The effect of portion size on consumption: the unit bias

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In Italy, but in general in most western cultures, children are raised since their infancy to eat all that is presented on a plate, because “food must not be wasted”. In addition, it can be considered as a lack of respect towards the person who prepared the dish. One does not eat until they are satiated, but the plate must be finished, because that is the norm for consumption, it is a “fair” portion size. This happens, however, at the expense of calorie assumption or one’s own feeling of hunger.

This cognitive error is called unit bias, in other words the tendency to consider a single entity as the appropriate amount to consume, consider or engage. This phenomenon is applicable for both physical objects and activities: if you are reading a volume, for example, you try to finish the chapter before putting down the book.

In the nutrition field, many scientists have researched then the correlation between this effect and food consumption. The main hypothesis was that the portion size that was presented was directly correlated to the quantity of food consumed by a person. Therefore, if the portion is bigger, the consumption of food will increase. In 2006, three researchers from the University of Pennsylvania conducted three experiments, aimed at confirming this hypothesis.

Candies, pretzels, and chocolate

The researchers have tested food consumptions placing big bowls of sweets in the common areas of three different buildings. According to their hypothesis, the smaller the product presented was, the smaller the consumption would have been. In two of the three cases, the size of the candies and the pretzels was varying, while in the third they changed the size of the spoon with which one could have served themselves some small chocolates. They filled the bowls at the start of the day, then controlling the quantity consumed in the afternoon.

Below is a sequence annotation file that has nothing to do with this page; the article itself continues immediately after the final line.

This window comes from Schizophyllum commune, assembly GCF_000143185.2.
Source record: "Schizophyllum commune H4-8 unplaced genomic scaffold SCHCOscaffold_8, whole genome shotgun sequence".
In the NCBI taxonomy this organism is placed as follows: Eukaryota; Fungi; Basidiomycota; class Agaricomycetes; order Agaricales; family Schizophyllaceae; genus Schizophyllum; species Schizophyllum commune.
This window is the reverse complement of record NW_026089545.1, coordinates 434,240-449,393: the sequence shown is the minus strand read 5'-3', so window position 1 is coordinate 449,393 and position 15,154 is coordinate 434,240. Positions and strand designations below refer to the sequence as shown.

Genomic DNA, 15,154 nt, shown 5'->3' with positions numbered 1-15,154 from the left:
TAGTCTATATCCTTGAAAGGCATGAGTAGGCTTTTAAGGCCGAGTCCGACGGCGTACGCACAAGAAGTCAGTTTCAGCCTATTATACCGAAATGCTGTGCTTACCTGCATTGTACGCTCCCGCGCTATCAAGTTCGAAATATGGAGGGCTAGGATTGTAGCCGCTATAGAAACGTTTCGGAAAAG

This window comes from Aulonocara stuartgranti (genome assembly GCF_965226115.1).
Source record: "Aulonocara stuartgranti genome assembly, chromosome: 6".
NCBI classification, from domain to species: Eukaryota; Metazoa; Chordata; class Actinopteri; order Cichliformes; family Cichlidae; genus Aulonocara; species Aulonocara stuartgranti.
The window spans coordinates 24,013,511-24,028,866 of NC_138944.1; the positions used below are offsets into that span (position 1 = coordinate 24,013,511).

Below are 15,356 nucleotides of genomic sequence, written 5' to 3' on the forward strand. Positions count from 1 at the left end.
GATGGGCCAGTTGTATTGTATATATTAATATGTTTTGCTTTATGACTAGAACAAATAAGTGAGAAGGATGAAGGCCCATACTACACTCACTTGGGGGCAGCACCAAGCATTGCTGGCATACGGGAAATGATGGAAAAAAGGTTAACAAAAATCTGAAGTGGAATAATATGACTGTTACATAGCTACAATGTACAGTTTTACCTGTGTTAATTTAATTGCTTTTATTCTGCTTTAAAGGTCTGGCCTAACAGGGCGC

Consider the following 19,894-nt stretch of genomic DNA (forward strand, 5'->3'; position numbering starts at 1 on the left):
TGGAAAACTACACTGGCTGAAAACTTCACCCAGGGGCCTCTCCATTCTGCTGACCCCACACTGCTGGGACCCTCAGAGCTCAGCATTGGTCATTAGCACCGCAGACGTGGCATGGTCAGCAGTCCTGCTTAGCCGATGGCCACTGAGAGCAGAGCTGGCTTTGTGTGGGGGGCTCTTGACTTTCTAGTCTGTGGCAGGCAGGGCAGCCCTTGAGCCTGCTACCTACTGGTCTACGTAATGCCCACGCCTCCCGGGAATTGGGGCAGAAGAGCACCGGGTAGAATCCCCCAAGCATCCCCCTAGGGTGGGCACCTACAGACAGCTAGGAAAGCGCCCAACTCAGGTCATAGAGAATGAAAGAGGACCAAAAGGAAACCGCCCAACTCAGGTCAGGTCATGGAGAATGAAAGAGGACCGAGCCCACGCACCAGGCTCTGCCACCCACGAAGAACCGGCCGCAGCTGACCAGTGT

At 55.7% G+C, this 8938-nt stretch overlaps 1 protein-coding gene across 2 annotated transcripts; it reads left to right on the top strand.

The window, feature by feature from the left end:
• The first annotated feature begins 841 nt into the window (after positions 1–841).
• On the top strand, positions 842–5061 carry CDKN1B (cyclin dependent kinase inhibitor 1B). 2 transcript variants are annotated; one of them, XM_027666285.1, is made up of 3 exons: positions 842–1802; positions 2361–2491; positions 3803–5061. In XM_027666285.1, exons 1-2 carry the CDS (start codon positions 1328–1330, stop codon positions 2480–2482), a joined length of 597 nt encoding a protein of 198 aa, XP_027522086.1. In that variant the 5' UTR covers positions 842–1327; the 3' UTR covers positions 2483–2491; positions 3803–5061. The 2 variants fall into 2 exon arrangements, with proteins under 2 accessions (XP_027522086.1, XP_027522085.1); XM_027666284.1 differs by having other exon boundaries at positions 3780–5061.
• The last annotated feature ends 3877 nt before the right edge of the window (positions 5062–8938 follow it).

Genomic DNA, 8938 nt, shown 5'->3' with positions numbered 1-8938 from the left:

The candy bowl was filled with 80 small candies, weighing 3 grams, or 20 big candies, weighing 12 grams. The pretzels were instead presented whole or cut in halves, therefore they offered either 60 whole pretzels or 120 halves. It was a different matter for chocolates: there was a full bowl, on which there was written: “Eat your fill (please use the spoon to serve yourself)”. The container was in fact attached, through a small chain, to a tablespoon (15 grams) or a quarter-cup spoon (60 grams).

The unit bias is a cognitive in error that consists in considering a single entity as the appropriate amount to consume, consider or engage.

After weeks of testing, the results seemed to confirm the hypothesis. When the big candies were served, the consumption increased by 127%. The same thing occurred for pretzels and chocolates, respectively increasing by 69% and 67% when compared to smaller portions.

The researchers proposed two additional hypotheses to explain why one would stop after eating a single unit. The first hypothesis is social: if one person took more than one portion, they could seem to be eating too much, or could appear greedy, since the food offered was free. The second is cultural: since childhood, everybody learns that a portion is the right quantity, therefore you cannot exceed.

Many companies that work in the food industry know this effect, so much so that they use this strategy to increase sales, even at the expense of their customers’ health.

The negative effects of supersizing

Supersizing is a marketing tool consisting in offering bigger quantities of food for a discounted price. This technique encourages the purchase, but can lead to excessive consumption. In fact, portions that are bigger than recommended are considered as a potentially relevant factor in the increase of obesity rate by several government agencies. In the United States, where the obesity rate has reached 40% in the last years, an individual portion of yogurt weighs 227 grams on average, while in France, where obesity is at 15%, weighs about 125, which is the classic single cup that everyone thinks of.

Some researchers from the Bond University have demonstrated how doubling a portion increases consumption by 35% on average. In addition, the smaller the initial portion is, the bigger the effect will be.

The effect seems to be stronger in men (+52%) than in women (+27%), while kids are less influenced. The consumption is higher for snacks (+37%), compared to other kinds of food (+27%).

Obviously, the unit bias cannot be the only explanation for the increase or decrease of consumption, otherwise the change rate would have been 100%. Some factors that diminish the effect of this bias are a greater attention for food when someone is eating, following a precise nutritional plan, such as a diet, or different cultural influences. In some countries of the world, leaving some food on the plate is considered as an act of politeness, that sends the message to whom has prepared the dish that the quantity of food was more than enough.

Carlo Sordini


  1. Geier AB, Rozin P, Doros G. Unit Bias: A New Heuristic That Helps Explain the Effect of Portion Size on Food Intake. Psychological Science. 2006;17(6):521-525. doi:10.1111/j.1467-9280.2006.01738.x
  2. Zlatevska N, Dubelaar C, Holden SS. Sizing up the Effect of Portion Size on Consumption: A Meta-Analytic Review. Journal of Marketing. 2014;78(3):140-154. doi:10.1509/jm.12.0303